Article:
As far as gaffes go, Hillary Clinton and her "basket of deplorables" (when read within the context of her full statement) isn't nearly as bad as conservatives might have you think it is. Unfortunately for the candidate many, if not most, Americans have trouble with critical thinking.
Blame the education system, blame an endless news cycle, blame Pokemon GO! Blame whoever you like, the fact remains that in modern America, unless you can convey your idea in a short, concise, obvious manner, you're going to lose market share, not to mention (God forbid) the latest 24-hour media roundup. Leave nuance to the pundits. The world now needs a leader who can express herself in 140 characters or less.
That's a problem, considering how complex the world has become, but it's always been a fact that candidates live or die by a phrase, or worse, by a snapshot. Think of Mitt Romney's "47 percent" or George Allen calling a member of his audience a "macaca." Witness John Kerry in his orange hunting vest, or worse, attempting to order a Philadelphia cheese steak with "Gruyere." Other luminaries have gone the way of the dodo by poking their head out of the top of an Abrams tank, as Michael Dukakis did in 1988 while running against George H.W. Bush. Bush won in an Electoral College landslide.
Howard Dean seemed to lose his base when he let out a yell that was slightly north of enthusiastic on the campaign trail in 2004. More recently, Libertarian candidate Gary Johnson looked like a sleepy otter when asked to give his feedback on the Syrian question and responding with "What's Aleppo?"
People will struggle to remember just what Richard Nixon said when he took the stage in the presidential debate against John F. Kennedy in 1960, but they will never forget the sweat that clung stubbornly to his upper lip. George McGovern was "1,000 percent" behind his running mate in 1972. Barry Goldwater assured his followers that "extremism ... is no vice," while Al Gore invented the internet. Dan Quayle buried himself in chalk by spelling a popular root vegetable "potatoe," and Gerald Ford, in 1976, apparently thought Poland was living free of Soviet influence. In 1992, George Bush the elder checked his wristwatch while on stage in the middle of a debate, a move that came across as tone-deaf to his audience and cast him in stark contrast with his Democratic opponent, Bill Clinton, who felt everybody's pain.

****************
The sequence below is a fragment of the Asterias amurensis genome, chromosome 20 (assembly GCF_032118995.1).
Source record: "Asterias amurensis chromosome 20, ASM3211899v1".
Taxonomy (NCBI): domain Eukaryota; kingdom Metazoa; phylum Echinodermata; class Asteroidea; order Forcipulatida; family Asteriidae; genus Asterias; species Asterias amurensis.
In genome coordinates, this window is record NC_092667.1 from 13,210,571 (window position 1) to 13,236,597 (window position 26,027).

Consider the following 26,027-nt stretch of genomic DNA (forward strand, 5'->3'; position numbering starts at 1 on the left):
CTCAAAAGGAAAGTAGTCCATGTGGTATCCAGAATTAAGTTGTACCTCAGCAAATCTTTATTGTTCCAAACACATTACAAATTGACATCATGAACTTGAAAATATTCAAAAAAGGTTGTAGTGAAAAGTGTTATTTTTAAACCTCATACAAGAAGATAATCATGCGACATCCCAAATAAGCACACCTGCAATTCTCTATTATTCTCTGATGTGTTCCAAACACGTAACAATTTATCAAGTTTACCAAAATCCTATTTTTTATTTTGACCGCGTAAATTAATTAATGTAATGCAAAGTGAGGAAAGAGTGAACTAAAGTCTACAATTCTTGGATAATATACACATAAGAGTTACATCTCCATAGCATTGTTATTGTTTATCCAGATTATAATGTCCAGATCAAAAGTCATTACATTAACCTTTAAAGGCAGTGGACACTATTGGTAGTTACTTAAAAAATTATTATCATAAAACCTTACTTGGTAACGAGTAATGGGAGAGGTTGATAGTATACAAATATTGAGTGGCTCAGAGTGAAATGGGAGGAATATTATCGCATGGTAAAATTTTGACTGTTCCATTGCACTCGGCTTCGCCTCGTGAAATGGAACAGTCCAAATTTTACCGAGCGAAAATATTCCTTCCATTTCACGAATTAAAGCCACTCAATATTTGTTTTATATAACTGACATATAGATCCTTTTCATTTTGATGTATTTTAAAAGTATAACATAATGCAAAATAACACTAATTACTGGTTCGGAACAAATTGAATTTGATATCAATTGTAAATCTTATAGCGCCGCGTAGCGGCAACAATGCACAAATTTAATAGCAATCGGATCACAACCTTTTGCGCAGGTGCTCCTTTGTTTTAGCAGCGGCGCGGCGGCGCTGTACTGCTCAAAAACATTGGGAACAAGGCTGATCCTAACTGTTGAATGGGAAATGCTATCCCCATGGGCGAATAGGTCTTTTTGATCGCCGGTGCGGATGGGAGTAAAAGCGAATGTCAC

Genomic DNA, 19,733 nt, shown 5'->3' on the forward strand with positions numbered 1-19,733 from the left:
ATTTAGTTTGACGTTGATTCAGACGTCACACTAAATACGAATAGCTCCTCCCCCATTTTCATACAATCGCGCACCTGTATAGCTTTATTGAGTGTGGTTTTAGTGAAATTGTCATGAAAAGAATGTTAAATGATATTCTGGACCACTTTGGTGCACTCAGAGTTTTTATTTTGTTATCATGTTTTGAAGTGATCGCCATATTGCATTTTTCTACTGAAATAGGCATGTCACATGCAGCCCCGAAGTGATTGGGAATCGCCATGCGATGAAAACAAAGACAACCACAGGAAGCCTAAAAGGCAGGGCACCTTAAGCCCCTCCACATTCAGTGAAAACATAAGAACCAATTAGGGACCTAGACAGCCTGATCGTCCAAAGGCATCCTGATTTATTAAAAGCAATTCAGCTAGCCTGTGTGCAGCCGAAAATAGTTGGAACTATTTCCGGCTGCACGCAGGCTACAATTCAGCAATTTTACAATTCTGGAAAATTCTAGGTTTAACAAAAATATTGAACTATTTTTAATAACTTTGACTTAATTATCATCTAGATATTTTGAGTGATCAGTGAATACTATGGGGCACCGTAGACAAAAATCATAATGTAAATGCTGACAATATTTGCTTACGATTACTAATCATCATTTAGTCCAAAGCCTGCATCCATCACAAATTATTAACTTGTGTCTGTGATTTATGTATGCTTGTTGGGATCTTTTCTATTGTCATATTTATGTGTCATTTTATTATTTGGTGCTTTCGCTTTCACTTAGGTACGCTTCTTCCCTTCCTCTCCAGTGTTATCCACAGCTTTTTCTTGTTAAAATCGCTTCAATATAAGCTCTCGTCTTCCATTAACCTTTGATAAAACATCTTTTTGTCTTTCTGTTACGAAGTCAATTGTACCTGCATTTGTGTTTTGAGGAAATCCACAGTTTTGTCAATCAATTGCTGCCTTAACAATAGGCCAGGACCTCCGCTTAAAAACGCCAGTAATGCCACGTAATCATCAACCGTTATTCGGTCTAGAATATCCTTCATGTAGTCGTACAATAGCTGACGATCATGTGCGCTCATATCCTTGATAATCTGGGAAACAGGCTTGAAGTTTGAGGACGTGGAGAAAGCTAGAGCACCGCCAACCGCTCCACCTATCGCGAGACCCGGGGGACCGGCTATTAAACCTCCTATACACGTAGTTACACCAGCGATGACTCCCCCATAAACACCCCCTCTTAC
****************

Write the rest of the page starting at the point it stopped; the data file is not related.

One thing is for sure: With all the bizarre statements and contradictions in the 2016 presidential race, the best defense against a serious gaffe seems to be to bury the voters in so many lies, half-lies, innuendos and cover-ups that there is no way to identify the forest for the trees. The idea of the big lie was solidified by Trump during his birther phase. Many, many smaller lies have followed. In the case of Hillary Clinton, the technique runs more to omission and obfuscation than bald-faced fantasy. However, slicker lies doth not a moral compass make. One thing is for sure in this, the silliest of seasons: Americans might well prefer a sweaty candidate with a sincere approach than a dry one with a hamper full of bigots at his side.
— Ashland resident Jeffrey Gillespie is a Daily Tidings columnist, arts reviewer and freelance writer. Email him at firstname.lastname@example.org.